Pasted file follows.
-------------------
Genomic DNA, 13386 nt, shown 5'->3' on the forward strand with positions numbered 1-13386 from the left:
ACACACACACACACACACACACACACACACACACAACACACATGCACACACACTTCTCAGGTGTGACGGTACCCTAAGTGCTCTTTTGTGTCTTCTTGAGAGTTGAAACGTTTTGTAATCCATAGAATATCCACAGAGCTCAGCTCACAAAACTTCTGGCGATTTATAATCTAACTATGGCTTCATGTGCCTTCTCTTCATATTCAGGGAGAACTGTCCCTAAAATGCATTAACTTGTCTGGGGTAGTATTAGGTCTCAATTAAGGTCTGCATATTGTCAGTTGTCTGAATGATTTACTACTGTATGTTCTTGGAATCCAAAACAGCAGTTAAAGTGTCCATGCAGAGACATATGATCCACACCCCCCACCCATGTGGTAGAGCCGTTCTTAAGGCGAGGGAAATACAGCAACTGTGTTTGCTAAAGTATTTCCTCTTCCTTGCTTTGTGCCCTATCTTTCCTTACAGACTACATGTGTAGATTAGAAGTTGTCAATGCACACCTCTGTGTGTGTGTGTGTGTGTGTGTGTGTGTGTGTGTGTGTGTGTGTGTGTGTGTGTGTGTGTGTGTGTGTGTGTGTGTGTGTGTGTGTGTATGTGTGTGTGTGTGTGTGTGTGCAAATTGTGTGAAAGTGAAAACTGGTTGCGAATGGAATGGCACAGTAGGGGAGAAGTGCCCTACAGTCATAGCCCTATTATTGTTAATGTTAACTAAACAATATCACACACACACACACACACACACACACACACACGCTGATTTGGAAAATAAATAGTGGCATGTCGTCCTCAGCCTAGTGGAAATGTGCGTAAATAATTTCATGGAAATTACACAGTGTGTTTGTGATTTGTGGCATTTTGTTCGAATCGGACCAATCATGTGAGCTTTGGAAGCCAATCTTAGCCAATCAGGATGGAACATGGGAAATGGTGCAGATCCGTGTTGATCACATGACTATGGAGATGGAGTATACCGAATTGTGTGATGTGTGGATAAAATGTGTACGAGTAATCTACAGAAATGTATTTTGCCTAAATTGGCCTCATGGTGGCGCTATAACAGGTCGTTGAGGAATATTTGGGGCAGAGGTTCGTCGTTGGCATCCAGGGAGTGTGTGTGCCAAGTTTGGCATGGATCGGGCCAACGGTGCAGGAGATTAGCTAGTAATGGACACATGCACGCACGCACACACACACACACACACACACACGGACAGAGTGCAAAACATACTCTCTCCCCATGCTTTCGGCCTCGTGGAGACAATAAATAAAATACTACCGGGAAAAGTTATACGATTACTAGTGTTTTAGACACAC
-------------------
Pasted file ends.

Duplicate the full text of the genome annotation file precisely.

Genomic DNA, 13386 nt, shown 5'->3' on the forward strand with positions numbered 1-13386 from the left:
ACACACACACACACACACACACACACACACACACAACACACATGCACACACACTTCTCAGGTGTGACGGTACCCTAAGTGCTCTTTTGTGTCTTCTTGAGAGTTGAAACGTTTTGTAATCCATAGAATATCCACAGAGCTCAGCTCACAAAACTTCTGGCGATTTATAATCTAACTATGGCTTCATGTGCCTTCTCTTCATATTCAGGGAGAACTGTCCCTAAAATGCATTAACTTGTCTGGGGTAGTATTAGGTCTCAATTAAGGTCTGCATATTGTCAGTTGTCTGAATGATTTACTACTGTATGTTCTTGGAATCCAAAACAGCAGTTAAAGTGTCCATGCAGAGACATATGATCCACACCCCCCACCCATGTGGTAGAGCCGTTCTTAAGGCGAGGGAAATACAGCAACTGTGTTTGCTAAAGTATTTCCTCTTCCTTGCTTTGTGCCCTATCTTTCCTTACAGACTACATGTGTAGATTAGAAGTTGTCAATGCACACCTCTGTGTGTGTGTGTGTGTGTGTGTGTGTGTGTGTGTGTGTGTGTGTGTGTGTGTGTGTGTGTGTGTGTGTGTGTGTGTGTGTGTGTGTGTATGTGTGTGTGTGTGTGTGTGTGCAAATTGTGTGAAAGTGAAAACTGGTTGCGAATGGAATGGCACAGTAGGGGAGAAGTGCCCTACAGTCATAGCCCTATTATTGTTAATGTTAACTAAACAATATCACACACACACACACACACACACACACACACACGCTGATTTGGAAAATAAATAGTGGCATGTCGTCCTCAGCCTAGTGGAAATGTGCGTAAATAATTTCATGGAAATTACACAGTGTGTTTGTGATTTGTGGCATTTTGTTCGAATCGGACCAATCATGTGAGCTTTGGAAGCCAATCTTAGCCAATCAGGATGGAACATGGGAAATGGTGCAGATCCGTGTTGATCACATGACTATGGAGATGGAGTATACCGAATTGTGTGATGTGTGGATAAAATGTGTACGAGTAATCTACAGAAATGTATTTTGCCTAAATTGGCCTCATGGTGGCGCTATAACAGGTCGTTGAGGAATATTTGGGGCAGAGGTTCGTCGTTGGCATCCAGGGAGTGTGTGTGCCAAGTTTGGCATGGATCGGGCCAACGGTGCAGGAGATTAGCTAGTAATGGACACATGCACGCACGCACACACACACACACACACACACACGGACAGAGTGCAAAACATACTCTCTCCCCATGCTTTCGGCCTCGTGGAGACAATAAATAAAATACTACCGGGAAAAGTTATACGATTACTAGTGTTTTAGACACAC